Oscar's aging audience: Time to shake up the academy?
The 84th Academy Awards really looked their age on Sunday night. The painfully cobwebby spectacle included a cringe-inducing blackface joke, a tribute to an elderly seat filler and endless self-absorbed claptrap about the magic of movies. After a dreary 6-month-long awards season largely revolving around movies about movies, why did Oscar organizers feel the need to hammer away at the idea that they love — I mean really love — their movies?
Probably because there's growing evidence that the rest of us don't really love the same movies they do. With one exception, “The Help,” the academy's nine best picture nominees didn't make much of an impression in Middle America. “The Artist” won best picture but hasn't hit box-office pay dirt outside of the urban chattering classes. Having struggled to make $32 million, “The Artist” is on track to be the second-lowest grossing best picture winner in the past 35 years.
The worst performing best picture winner in that period was 2009's “The Hurt Locker.” In other words, the two lowest-grossing best picture winners have come in the past three years, not an especially encouraging sign in terms of Oscar relevance to the broader culture.
The retro feel of Sunday's show didn't do anything to connect the Oscars with a younger audience. Overall viewership was up 4% over last year but ratings were flat with adults ages 18 to 49. As one viewer put it on Twitter: “I think my dad is texting all these jokes to Billy Crystal during commercials.”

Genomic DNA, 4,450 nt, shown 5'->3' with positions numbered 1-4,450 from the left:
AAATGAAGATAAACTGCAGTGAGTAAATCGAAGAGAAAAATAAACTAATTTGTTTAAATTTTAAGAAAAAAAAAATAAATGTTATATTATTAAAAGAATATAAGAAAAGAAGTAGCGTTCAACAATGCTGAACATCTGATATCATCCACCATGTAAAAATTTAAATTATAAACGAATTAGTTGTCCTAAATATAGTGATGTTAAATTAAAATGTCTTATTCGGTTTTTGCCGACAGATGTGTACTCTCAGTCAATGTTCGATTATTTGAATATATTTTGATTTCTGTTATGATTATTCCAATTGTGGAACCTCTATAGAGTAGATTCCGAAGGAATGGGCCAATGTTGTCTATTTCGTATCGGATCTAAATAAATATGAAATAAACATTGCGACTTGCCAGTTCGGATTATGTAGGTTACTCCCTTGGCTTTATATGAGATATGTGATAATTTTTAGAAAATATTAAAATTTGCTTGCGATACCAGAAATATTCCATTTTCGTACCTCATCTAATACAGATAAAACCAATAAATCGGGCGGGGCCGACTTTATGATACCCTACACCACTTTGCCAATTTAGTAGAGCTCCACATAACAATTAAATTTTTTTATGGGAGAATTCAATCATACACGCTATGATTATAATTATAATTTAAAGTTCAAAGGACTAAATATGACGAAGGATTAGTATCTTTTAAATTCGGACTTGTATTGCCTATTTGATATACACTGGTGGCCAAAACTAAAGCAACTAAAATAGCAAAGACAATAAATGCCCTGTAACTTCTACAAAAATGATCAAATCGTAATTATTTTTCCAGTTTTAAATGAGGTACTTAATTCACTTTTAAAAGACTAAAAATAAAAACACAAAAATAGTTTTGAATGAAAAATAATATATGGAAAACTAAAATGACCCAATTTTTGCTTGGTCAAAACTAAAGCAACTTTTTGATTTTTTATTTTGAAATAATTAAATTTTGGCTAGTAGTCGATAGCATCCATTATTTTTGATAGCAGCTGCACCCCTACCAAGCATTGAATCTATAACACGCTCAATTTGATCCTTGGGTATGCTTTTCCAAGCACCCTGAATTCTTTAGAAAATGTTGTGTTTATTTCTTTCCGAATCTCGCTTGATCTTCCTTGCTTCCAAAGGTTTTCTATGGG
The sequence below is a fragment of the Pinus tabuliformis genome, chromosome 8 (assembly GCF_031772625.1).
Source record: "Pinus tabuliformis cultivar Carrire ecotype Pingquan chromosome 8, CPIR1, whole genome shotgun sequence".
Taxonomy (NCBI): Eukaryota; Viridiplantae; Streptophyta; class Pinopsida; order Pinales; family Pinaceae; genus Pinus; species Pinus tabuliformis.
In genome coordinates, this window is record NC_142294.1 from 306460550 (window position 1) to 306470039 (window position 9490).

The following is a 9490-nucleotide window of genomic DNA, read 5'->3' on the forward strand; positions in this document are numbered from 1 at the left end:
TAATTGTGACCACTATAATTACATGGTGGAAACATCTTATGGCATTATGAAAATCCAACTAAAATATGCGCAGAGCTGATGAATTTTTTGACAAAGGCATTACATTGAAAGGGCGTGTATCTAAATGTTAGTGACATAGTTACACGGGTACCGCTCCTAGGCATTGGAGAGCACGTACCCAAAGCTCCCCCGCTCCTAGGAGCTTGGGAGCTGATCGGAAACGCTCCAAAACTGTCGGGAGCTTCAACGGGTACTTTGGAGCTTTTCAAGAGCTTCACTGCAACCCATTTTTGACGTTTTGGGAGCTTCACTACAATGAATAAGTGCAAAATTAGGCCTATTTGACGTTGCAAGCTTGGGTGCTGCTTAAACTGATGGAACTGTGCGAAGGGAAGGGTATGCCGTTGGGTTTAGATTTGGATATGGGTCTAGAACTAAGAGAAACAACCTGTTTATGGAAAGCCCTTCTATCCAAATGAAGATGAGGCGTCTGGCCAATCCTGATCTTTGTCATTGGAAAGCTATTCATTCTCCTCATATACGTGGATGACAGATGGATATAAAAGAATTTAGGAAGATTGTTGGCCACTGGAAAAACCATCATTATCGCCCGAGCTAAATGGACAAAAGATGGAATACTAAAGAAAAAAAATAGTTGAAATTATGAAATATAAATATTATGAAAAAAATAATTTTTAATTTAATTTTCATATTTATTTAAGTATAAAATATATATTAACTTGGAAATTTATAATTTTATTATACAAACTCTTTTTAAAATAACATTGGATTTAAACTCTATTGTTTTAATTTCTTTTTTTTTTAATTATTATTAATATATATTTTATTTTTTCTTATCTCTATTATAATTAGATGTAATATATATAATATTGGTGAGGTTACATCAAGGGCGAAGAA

Although the academy and ABC have tried all sorts of hip new ways to engage the masses — they've got Twitter, a Facebook page with more than 394,000 “Likes” and whatnot — the Academy Awards remain a 1960s-style variety show, simply one devoted to promoting movies.
Before the show began, ABC's Jess Cagle accompanied Tom Hanks down the Oscar winners' backstage walkway to the then-largely empty press room, with Hanks attempting to describe the madcap atmosphere the press corral would have later in the evening. But amazingly, especially for an industry where you are taught on the first day of film school to “show, not tell,” the broadcast never returned to the press room to give us a glimpse of the colorful interplay that ensues when an Oscar winner arrives in a room packed to the gills with unruly reporters.
The Oscar team clearly realized its top films didn’t have much juice with mainstream America. Which begs the question: If the Academy really wanted to connect with a broader audience, why didn’t it organize a “Harry Potter” tribute, spotlighting the beloved actors who helped make the series such an immensely popular box-office mainstay?
In the long run, the show isn't even the academy's biggest problem. In recent years, the organization has lost a sense of focus about what kind of institution it wants to be. For years, we've suspected that the academy's aging membership was about as connected to today's turbulent pop culture as the Council on Foreign Relations. This month, The Times published a study that found that the academy's voting membership is nearly 94% white and 77% male. Oscar voters have a median age of 62, with just 14% of voting members being under 50.
With this new mirror held up to its visage, academy members have been of different minds as to whether a face-lift is needed. Denzel Washington, an Oscar winner for his role in “Training Day,” said that if the “country is 12% black, make the academy 12% black.” But Frank Pierson, a former academy president who won an Oscar for writing “Dog Day Afternoon,” said, “I don't see any reason why the academy should represent the entire American population,” he said. “That's what the People's Choice Awards are for.”